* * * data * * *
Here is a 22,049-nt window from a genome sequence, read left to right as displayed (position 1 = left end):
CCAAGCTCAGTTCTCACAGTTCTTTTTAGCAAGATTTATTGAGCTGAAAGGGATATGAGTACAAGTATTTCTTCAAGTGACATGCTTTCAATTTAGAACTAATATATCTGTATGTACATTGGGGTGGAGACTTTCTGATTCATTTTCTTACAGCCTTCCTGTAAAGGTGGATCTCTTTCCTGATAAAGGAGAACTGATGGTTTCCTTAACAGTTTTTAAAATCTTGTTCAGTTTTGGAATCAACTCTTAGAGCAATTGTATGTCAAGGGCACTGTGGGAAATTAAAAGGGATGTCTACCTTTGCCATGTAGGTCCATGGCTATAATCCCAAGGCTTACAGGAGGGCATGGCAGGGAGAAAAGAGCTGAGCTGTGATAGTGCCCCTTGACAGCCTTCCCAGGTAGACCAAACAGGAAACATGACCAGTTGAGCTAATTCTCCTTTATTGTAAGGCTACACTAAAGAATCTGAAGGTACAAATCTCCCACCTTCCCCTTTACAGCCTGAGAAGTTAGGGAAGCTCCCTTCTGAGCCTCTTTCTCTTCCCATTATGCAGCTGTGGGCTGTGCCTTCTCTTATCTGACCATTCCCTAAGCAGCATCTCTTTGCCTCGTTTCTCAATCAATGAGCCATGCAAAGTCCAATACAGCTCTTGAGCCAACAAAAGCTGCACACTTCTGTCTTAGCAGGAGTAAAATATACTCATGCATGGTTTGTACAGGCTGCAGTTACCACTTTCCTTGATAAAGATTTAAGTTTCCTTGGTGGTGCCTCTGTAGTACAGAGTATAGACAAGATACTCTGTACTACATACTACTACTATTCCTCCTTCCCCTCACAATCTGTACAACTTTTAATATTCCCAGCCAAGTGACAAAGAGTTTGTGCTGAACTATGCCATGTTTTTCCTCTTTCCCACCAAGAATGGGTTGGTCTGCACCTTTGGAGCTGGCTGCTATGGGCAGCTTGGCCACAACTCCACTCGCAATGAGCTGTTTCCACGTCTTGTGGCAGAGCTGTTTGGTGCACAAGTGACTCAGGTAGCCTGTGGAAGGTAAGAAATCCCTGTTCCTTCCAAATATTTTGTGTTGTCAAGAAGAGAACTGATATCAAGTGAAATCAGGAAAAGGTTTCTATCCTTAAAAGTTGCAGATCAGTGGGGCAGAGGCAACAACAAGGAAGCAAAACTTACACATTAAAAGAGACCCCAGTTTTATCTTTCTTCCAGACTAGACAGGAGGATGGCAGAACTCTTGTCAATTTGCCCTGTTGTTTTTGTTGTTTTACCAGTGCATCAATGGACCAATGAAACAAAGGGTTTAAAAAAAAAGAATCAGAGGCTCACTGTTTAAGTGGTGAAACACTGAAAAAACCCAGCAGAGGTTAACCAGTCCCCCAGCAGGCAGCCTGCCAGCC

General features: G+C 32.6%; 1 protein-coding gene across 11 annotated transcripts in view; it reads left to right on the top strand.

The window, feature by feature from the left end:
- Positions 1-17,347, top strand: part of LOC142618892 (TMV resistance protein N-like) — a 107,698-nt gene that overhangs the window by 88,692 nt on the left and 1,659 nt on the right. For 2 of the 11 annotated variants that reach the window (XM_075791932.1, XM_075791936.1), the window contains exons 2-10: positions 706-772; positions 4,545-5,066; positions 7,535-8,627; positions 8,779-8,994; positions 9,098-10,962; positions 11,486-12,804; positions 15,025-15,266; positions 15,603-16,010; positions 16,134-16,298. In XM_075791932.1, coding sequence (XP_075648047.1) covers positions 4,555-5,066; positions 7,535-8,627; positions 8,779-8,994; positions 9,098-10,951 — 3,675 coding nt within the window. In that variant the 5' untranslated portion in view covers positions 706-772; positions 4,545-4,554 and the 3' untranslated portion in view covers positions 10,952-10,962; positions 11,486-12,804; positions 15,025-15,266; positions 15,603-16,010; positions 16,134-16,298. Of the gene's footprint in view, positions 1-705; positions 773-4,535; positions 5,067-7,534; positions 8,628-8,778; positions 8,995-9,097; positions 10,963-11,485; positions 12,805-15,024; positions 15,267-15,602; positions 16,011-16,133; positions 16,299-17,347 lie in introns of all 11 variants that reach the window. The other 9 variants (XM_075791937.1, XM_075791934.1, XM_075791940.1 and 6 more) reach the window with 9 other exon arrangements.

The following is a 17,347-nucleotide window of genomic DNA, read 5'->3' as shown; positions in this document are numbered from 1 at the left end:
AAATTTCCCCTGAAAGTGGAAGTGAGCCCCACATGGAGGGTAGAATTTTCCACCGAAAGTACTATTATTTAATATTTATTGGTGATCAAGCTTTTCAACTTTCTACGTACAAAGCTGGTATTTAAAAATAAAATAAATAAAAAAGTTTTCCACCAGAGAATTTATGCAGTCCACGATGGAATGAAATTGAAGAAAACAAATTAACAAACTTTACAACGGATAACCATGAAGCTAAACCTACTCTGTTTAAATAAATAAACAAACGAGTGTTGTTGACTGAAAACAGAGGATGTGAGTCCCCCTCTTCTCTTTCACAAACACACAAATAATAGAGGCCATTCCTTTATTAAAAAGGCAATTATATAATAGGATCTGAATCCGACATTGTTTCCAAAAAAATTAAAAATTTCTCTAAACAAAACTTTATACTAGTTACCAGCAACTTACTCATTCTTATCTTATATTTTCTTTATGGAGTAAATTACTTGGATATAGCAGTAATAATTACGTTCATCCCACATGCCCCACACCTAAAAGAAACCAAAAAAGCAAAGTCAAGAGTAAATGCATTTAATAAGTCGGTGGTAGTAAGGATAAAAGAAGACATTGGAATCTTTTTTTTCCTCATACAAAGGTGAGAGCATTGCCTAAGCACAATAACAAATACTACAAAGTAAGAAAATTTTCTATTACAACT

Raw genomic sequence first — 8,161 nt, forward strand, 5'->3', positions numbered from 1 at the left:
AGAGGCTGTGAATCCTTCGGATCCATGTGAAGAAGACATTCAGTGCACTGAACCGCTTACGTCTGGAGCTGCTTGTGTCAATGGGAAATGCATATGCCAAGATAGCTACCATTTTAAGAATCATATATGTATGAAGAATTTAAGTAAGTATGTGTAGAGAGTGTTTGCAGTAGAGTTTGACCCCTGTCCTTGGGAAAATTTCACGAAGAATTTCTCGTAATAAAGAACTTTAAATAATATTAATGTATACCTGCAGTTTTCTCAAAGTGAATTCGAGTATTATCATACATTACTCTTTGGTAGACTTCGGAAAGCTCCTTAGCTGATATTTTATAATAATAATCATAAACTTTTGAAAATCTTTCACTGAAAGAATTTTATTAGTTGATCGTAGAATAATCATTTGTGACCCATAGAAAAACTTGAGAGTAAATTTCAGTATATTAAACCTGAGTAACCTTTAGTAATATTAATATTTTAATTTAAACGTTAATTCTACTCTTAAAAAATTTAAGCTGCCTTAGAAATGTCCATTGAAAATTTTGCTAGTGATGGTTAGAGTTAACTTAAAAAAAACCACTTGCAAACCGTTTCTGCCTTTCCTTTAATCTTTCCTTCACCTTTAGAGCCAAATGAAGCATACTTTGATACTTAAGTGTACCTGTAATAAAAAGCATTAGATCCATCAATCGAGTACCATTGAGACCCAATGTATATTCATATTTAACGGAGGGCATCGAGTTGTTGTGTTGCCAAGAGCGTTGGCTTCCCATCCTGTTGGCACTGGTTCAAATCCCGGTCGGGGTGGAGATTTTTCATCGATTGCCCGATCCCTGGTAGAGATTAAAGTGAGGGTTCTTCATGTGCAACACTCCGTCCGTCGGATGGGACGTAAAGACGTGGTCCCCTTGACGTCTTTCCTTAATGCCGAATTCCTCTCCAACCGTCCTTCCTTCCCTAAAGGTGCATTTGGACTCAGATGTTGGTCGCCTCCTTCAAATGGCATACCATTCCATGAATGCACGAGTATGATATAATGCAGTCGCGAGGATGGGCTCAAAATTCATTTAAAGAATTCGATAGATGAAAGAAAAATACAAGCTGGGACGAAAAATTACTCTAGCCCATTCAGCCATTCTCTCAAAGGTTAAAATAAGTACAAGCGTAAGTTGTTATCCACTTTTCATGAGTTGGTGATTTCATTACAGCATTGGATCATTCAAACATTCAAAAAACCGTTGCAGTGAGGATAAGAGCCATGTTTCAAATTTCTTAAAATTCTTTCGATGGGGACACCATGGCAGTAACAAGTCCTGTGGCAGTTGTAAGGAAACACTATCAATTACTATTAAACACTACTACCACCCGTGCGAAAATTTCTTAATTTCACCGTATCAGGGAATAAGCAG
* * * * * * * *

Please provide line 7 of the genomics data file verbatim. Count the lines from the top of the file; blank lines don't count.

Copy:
AAATTTCCCCTGAAAGTGGAAGTGAGCCCCACATGGAGGGTAGAATTTTCCACCGAAAGTACTATTATTTAATATTTATTGGTGATCAAGCTTTTCAACTTTCTACGTACAAAGCTGGTATTTAAAAATAAAATAAATAAAAAAGTTTTCCACCAGAGAATTTATGCAGTCCACGATGGAATGAAATTGAAGAAAACAAATTAACAAACTTTACAACGGATAACCATGAAGCTAAACCTACTCTGTTTAAATAAATAAACAAACGAGTGTTGTTGACTGAAAACAGAGGATGTGAGTCCCCCTCTTCTCTTTCACAAACACACAAATAATAGAGGCCATTCCTTTATTAAAAAGGCAATTATATAATAGGATCTGAATCCGACATTGTTTCCAAAAAAATTAAAAATTTCTCTAAACAAAACTTTATACTAGTTACCAGCAACTTACTCATTCTTATCTTATATTTTCTTTATGGAGTAAATTACTTGGATATAGCAGTAATAATTACGTTCATCCCACATGCCCCACACCTAAAAGAAACCAAAAAAGCAAAGTCAAGAGTAAATGCATTTAATAAGTCGGTGGTAGTAAGGATAAAAGAAGACATTGGAATCTTTTTTTTCCTCATACAAAGGTGAGAGCATTGCCTAAGCACAATAACAAATACTACAAAGTAAGAAAATTTTCTATTACAACT